Panamerican Journal of Trauma, Critical Care & Emergency Surgery

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VOLUME 8 , ISSUE 1 ( January-April, 2019 ) > List of Articles


Primary Closure of a Complex Facial Wound with Underlying Fractures. Deconstructing Dogmas

Saptarshi Biswas

Keywords : Dog bite, Maxillofacial fractures, Soft tissue injury

Citation Information : Biswas S. Primary Closure of a Complex Facial Wound with Underlying Fractures. Deconstructing Dogmas. Panam J Trauma Crit Care Emerg Surg 2019; 8 (1):64-69.

DOI: 10.5005/jp-journals-10030-1239

License: CC BY-NC 4.0

Published Online: 04-04-2019

Copyright Statement:  Copyright © 2019; The Author(s).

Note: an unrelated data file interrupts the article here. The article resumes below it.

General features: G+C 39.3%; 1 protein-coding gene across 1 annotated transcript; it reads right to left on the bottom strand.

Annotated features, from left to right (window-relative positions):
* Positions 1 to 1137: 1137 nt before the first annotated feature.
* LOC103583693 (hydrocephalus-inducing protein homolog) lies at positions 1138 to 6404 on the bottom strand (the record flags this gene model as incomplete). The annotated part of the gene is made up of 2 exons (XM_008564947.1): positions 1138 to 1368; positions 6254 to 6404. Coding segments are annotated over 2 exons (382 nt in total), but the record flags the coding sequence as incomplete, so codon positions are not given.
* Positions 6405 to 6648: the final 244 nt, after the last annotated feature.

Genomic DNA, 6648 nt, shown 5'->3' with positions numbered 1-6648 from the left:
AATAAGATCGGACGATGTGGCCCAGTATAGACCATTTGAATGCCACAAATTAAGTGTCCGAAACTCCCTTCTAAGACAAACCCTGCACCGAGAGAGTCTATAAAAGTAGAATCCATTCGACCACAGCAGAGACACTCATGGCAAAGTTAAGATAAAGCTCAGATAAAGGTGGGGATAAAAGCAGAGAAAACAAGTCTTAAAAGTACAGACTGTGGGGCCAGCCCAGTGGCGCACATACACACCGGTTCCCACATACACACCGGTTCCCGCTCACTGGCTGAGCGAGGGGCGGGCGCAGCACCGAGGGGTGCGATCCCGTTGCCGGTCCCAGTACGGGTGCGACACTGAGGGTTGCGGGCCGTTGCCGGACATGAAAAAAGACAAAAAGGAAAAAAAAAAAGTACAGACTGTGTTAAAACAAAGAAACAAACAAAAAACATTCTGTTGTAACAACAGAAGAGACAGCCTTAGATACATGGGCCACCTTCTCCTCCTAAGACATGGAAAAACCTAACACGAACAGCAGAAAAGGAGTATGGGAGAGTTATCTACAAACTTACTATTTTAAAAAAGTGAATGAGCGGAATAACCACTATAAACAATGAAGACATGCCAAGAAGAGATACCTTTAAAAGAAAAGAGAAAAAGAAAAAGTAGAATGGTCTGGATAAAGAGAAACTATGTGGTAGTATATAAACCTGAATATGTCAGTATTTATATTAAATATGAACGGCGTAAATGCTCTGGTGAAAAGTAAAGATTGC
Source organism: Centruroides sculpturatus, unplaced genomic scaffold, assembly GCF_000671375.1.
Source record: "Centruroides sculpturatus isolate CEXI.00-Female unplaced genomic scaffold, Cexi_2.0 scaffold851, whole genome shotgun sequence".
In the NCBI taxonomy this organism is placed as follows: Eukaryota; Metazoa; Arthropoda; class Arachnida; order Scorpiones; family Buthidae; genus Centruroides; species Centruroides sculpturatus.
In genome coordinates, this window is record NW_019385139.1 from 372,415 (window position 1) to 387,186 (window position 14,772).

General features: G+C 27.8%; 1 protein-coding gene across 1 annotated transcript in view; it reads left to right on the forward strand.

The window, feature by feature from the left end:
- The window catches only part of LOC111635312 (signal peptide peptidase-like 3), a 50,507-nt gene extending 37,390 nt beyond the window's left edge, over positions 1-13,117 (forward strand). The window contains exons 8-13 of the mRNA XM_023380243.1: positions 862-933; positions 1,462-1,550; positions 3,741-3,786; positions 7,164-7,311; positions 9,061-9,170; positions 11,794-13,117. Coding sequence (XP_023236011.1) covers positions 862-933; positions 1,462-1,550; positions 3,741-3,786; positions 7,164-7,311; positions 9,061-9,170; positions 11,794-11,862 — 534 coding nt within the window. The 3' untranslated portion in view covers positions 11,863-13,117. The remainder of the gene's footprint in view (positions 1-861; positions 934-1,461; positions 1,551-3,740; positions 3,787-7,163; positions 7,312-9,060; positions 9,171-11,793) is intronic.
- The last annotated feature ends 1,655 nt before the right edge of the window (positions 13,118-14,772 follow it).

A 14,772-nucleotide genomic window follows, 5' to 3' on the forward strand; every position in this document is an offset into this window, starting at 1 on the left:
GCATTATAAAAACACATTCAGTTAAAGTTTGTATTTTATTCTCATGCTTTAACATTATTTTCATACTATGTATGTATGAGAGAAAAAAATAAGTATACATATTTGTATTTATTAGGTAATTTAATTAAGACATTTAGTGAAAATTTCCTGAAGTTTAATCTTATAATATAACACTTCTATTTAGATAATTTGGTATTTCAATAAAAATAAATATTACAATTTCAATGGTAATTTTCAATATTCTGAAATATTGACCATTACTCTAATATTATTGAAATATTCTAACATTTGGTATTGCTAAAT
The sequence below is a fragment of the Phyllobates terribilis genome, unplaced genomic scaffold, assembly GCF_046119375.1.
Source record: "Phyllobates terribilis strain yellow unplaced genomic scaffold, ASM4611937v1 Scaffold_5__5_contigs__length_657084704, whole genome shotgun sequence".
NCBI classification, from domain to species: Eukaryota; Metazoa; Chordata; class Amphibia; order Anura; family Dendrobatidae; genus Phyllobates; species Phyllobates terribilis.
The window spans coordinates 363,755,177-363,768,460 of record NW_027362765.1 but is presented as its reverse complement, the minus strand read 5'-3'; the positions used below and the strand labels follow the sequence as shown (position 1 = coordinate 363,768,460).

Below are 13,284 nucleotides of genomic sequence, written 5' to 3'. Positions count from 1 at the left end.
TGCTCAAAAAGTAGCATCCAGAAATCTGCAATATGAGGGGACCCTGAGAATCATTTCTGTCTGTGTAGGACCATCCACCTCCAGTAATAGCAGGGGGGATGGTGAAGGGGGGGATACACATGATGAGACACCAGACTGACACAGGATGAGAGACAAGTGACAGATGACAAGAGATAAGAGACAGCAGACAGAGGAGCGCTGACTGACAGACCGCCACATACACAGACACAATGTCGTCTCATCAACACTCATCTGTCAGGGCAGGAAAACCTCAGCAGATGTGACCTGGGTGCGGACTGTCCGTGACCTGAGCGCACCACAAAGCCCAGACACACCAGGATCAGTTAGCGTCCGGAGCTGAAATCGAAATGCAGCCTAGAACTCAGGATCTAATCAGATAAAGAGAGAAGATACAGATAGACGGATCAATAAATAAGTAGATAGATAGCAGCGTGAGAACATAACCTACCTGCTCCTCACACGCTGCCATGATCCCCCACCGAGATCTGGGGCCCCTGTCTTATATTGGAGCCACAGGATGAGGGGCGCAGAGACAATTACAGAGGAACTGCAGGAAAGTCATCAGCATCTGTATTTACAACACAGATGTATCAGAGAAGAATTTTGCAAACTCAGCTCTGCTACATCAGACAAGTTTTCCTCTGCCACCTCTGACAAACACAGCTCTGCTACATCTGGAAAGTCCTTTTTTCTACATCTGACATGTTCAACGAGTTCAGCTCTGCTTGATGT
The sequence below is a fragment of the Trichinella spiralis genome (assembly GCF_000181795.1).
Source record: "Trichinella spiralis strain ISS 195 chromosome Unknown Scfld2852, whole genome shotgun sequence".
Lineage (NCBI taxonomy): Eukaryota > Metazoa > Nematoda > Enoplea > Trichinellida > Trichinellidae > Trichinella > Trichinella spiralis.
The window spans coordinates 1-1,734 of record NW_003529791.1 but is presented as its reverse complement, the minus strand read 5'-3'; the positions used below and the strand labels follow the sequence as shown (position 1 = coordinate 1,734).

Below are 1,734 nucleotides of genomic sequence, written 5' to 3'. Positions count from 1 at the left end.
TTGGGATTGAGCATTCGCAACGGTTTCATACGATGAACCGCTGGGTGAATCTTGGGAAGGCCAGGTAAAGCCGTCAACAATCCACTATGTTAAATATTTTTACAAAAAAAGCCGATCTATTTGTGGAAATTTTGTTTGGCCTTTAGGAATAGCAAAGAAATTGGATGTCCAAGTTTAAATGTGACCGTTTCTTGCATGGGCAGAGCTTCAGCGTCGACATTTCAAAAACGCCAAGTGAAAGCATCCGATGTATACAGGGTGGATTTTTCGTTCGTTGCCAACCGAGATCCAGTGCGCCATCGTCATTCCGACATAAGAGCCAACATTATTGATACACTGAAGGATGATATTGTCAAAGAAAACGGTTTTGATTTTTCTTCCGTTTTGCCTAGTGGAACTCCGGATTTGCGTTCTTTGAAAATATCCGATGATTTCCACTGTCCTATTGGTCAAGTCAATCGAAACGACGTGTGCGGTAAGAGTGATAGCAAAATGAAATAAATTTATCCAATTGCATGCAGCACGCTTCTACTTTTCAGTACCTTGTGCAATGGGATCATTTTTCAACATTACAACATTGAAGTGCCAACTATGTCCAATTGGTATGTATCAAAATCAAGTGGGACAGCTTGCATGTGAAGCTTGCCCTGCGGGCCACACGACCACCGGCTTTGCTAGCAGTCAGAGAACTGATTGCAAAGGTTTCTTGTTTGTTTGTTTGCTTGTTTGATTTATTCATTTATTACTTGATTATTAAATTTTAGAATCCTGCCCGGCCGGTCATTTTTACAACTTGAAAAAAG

Canine bites present a major public health concern worldwide. Facial fractures due to dog bites are rare, although the exact incidence is unknown. Most reports in the literature comprises of pediatric population with a majority of the patients less than 5 years of age. Zygomatic, nasal, and orbital are the most frequently fractured bones. The dog breeds commonly responsible are American Pittbull and Rottweiler. The injuries can present as punctures, abrasions, tears, or avulsions. The intense kinematics of the crush injury can result in devitalized tissue, thus management becomes complex. Primary repair of these complex facial wounds can provide good cosmetic results. Controversy remains whether dog bites should be closed primarily and the indication for prophylactic antibiotics. Complex facial injuries cause functional and cosmetic impairment together with potential polymicrobial infections. They can also leave behind emotional scarring that can last long after the wound has healed. Antibiotics are indicated for infected bite wounds only and those of complex nature involving underlying bones, vascular structures, or joints. Tetanus immunization and potential risk of rabies should be considered in these patients.

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